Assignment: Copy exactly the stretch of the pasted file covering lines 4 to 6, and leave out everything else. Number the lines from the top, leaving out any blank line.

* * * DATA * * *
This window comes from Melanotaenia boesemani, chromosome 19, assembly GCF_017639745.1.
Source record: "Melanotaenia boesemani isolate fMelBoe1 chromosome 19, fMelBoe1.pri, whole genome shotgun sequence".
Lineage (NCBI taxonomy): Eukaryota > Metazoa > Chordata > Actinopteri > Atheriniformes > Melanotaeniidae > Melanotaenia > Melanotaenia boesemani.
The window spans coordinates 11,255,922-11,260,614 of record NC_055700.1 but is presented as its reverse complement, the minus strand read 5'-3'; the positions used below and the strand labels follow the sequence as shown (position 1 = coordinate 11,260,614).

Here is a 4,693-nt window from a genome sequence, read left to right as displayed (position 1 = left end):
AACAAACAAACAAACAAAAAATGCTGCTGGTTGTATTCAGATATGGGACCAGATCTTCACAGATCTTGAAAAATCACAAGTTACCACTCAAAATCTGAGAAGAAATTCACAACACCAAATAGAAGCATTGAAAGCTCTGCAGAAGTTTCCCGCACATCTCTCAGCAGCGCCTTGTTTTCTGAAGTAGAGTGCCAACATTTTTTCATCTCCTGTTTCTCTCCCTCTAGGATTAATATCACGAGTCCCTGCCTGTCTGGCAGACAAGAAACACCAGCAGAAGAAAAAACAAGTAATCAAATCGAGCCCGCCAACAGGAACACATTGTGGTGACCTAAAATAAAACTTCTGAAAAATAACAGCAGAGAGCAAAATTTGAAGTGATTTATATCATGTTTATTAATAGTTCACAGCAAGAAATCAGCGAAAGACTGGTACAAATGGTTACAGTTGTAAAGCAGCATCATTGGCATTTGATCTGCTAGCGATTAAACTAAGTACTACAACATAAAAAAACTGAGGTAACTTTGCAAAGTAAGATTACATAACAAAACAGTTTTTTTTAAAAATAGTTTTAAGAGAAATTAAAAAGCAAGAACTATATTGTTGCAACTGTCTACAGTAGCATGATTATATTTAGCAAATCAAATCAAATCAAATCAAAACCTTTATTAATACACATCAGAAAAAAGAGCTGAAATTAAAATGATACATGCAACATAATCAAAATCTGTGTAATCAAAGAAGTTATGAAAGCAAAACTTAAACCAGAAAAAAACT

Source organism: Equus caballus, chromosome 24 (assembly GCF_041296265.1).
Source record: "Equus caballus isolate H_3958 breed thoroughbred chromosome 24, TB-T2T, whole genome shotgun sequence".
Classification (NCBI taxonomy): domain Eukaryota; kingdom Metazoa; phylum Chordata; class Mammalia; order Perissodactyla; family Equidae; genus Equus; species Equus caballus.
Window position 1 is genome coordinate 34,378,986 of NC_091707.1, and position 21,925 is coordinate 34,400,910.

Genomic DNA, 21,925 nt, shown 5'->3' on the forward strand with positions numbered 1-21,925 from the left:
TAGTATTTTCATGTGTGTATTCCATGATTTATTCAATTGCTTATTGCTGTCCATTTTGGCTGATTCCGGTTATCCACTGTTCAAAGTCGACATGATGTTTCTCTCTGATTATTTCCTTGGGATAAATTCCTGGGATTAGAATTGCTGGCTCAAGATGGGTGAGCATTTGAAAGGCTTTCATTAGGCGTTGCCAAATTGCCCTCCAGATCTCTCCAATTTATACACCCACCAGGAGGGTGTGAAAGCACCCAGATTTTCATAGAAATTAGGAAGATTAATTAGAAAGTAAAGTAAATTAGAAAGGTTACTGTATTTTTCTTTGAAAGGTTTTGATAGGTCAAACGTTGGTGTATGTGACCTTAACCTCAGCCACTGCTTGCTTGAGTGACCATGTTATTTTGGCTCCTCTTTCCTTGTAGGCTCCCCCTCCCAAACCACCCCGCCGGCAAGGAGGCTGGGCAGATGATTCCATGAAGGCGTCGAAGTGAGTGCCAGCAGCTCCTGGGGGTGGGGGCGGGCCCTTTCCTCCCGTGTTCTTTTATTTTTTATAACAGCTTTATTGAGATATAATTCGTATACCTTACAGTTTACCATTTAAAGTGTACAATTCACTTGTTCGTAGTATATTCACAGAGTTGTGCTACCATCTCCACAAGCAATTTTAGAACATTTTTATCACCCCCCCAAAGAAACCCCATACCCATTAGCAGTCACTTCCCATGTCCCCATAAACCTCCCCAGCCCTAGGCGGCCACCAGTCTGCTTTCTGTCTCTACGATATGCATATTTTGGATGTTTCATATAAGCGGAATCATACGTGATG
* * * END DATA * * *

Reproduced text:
The window spans coordinates 11,255,922-11,260,614 of record NC_055700.1 but is presented as its reverse complement, the minus strand read 5'-3'; the positions used below and the strand labels follow the sequence as shown (position 1 = coordinate 11,260,614).

Here is a 4,693-nt window from a genome sequence, read left to right as displayed (position 1 = left end):
AACAAACAAACAAACAAAAAATGCTGCTGGTTGTATTCAGATATGGGACCAGATCTTCACAGATCTTGAAAAATCACAAGTTACCACTCAAAATCTGAGAAGAAATTCACAACACCAAATAGAAGCATTGAAAGCTCTGCAGAAGTTTCCCGCACATCTCTCAGCAGCGCCTTGTTTTCTGAAGTAGAGTGCCAACATTTTTTCATCTCCTGTTTCTCTCCCTCTAGGATTAATATCACGAGTCCCTGCCTGTCTGGCAGACAAGAAACACCAGCAGAAGAAAAAACAAGTAATCAAATCGAGCCCGCCAACAGGAACACATTGTGGTGACCTAAAATAAAACTTCTGAAAAATAACAGCAGAGAGCAAAATTTGAAGTGATTTATATCATGTTTATTAATAGTTCACAGCAAGAAATCAGCGAAAGACTGGTACAAATGGTTACAGTTGTAAAGCAGCATCATTGGCATTTGATCTGCTAGCGATTAAACTAAGTACTACAACATAAAAAAACTGAGGTAACTTTGCAAAGTAAGATTACATAACAAAACAGTTTTTTTTAAAAATAGTTTTAAGAGAAATTAAAAAGCAAGAACTATATTGTTGCAACTGTCTACAGTAGCATGATTATATTTAGCAAATCAAATCAAATCAAATCAAAACCTTTATTAATACACATCAGAAAAAAGAGCTGAAATTAAAATGATACATGCAACATAATCAAAATCTGTGTAATCAAAGAAGTTATGAAAGCAAAACTTAAACCAGAAAAAAACT